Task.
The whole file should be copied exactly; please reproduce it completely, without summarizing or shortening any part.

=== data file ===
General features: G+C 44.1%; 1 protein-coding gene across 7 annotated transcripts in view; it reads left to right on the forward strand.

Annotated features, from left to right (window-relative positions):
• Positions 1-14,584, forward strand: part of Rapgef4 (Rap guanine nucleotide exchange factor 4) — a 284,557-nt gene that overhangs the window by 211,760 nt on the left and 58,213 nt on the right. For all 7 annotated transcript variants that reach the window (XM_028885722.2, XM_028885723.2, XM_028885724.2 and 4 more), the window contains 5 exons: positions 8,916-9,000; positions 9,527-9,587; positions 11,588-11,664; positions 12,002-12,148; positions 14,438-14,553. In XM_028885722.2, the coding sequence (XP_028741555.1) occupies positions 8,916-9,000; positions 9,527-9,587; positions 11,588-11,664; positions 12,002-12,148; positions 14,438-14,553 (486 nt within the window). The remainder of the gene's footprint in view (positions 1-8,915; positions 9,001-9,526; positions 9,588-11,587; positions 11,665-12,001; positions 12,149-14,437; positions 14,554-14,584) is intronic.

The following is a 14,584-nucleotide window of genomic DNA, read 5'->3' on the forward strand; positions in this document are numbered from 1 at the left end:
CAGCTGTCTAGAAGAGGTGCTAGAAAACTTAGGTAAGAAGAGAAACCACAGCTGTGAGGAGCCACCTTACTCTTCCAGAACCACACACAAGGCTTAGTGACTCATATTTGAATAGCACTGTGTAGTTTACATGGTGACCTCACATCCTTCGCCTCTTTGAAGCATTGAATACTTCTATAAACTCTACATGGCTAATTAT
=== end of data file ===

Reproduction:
General features: G+C 44.1%; 1 protein-coding gene across 7 annotated transcripts in view; it reads left to right on the forward strand.

Annotated features, from left to right (window-relative positions):
• Positions 1-14,584, forward strand: part of Rapgef4 (Rap guanine nucleotide exchange factor 4) — a 284,557-nt gene that overhangs the window by 211,760 nt on the left and 58,213 nt on the right. For all 7 annotated transcript variants that reach the window (XM_028885722.2, XM_028885723.2, XM_028885724.2 and 4 more), the window contains 5 exons: positions 8,916-9,000; positions 9,527-9,587; positions 11,588-11,664; positions 12,002-12,148; positions 14,438-14,553. In XM_028885722.2, the coding sequence (XP_028741555.1) occupies positions 8,916-9,000; positions 9,527-9,587; positions 11,588-11,664; positions 12,002-12,148; positions 14,438-14,553 (486 nt within the window). The remainder of the gene's footprint in view (positions 1-8,915; positions 9,001-9,526; positions 9,588-11,587; positions 11,665-12,001; positions 12,149-14,437; positions 14,554-14,584) is intronic.

The following is a 14,584-nucleotide window of genomic DNA, read 5'->3' on the forward strand; positions in this document are numbered from 1 at the left end:
CAGCTGTCTAGAAGAGGTGCTAGAAAACTTAGGTAAGAAGAGAAACCACAGCTGTGAGGAGCCACCTTACTCTTCCAGAACCACACACAAGGCTTAGTGACTCATATTTGAATAGCACTGTGTAGTTTACATGGTGACCTCACATCCTTCGCCTCTTTGAAGCATTGAATACTTCTATAAACTCTACATGGCTAATTAT